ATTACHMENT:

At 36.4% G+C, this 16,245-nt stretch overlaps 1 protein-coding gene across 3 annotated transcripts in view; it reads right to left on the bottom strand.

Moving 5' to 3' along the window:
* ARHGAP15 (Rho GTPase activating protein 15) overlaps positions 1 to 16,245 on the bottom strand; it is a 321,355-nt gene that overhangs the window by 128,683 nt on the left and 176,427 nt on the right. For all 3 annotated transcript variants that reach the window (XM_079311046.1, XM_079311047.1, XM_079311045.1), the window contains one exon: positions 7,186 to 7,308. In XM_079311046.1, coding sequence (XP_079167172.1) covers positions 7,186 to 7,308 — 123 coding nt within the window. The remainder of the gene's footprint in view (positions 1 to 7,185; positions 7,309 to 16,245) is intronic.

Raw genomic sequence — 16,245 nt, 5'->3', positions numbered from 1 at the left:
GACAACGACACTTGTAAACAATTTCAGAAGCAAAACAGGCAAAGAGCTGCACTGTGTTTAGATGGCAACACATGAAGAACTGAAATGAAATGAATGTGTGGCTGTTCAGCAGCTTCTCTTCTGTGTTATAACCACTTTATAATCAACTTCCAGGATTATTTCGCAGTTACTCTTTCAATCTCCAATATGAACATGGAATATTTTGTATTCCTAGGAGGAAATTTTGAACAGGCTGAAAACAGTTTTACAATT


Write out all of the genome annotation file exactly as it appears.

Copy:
At 36.4% G+C, this 16,245-nt stretch overlaps 1 protein-coding gene across 3 annotated transcripts in view; it reads right to left on the bottom strand.

Moving 5' to 3' along the window:
* ARHGAP15 (Rho GTPase activating protein 15) overlaps positions 1 to 16,245 on the bottom strand; it is a 321,355-nt gene that overhangs the window by 128,683 nt on the left and 176,427 nt on the right. For all 3 annotated transcript variants that reach the window (XM_079311046.1, XM_079311047.1, XM_079311045.1), the window contains one exon: positions 7,186 to 7,308. In XM_079311046.1, coding sequence (XP_079167172.1) covers positions 7,186 to 7,308 — 123 coding nt within the window. The remainder of the gene's footprint in view (positions 1 to 7,185; positions 7,309 to 16,245) is intronic.

Raw genomic sequence — 16,245 nt, 5'->3', positions numbered from 1 at the left:
GACAACGACACTTGTAAACAATTTCAGAAGCAAAACAGGCAAAGAGCTGCACTGTGTTTAGATGGCAACACATGAAGAACTGAAATGAAATGAATGTGTGGCTGTTCAGCAGCTTCTCTTCTGTGTTATAACCACTTTATAATCAACTTCCAGGATTATTTCGCAGTTACTCTTTCAATCTCCAATATGAACATGGAATATTTTGTATTCCTAGGAGGAAATTTTGAACAGGCTGAAAACAGTTTTACAATT